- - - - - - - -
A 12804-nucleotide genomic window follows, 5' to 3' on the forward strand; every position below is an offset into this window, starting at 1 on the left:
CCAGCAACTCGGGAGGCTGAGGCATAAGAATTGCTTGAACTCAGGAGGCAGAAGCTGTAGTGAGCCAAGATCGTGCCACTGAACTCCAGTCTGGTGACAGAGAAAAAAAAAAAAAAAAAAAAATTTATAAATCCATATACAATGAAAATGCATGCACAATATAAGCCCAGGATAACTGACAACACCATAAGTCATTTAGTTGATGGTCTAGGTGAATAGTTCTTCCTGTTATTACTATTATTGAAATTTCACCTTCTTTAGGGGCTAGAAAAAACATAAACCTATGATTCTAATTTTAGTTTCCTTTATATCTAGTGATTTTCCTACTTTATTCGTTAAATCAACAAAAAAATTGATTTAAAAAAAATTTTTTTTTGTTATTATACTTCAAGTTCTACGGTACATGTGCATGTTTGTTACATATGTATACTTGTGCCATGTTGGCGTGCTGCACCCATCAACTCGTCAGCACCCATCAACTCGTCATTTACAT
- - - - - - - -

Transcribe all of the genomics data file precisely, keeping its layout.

A 12804-nucleotide genomic window follows, 5' to 3' on the forward strand; every position below is an offset into this window, starting at 1 on the left:
CCAGCAACTCGGGAGGCTGAGGCATAAGAATTGCTTGAACTCAGGAGGCAGAAGCTGTAGTGAGCCAAGATCGTGCCACTGAACTCCAGTCTGGTGACAGAGAAAAAAAAAAAAAAAAAAAAATTTATAAATCCATATACAATGAAAATGCATGCACAATATAAGCCCAGGATAACTGACAACACCATAAGTCATTTAGTTGATGGTCTAGGTGAATAGTTCTTCCTGTTATTACTATTATTGAAATTTCACCTTCTTTAGGGGCTAGAAAAAACATAAACCTATGATTCTAATTTTAGTTTCCTTTATATCTAGTGATTTTCCTACTTTATTCGTTAAATCAACAAAAAAATTGATTTAAAAAAAATTTTTTTTTGTTATTATACTTCAAGTTCTACGGTACATGTGCATGTTTGTTACATATGTATACTTGTGCCATGTTGGCGTGCTGCACCCATCAACTCGTCAGCACCCATCAACTCGTCATTTACAT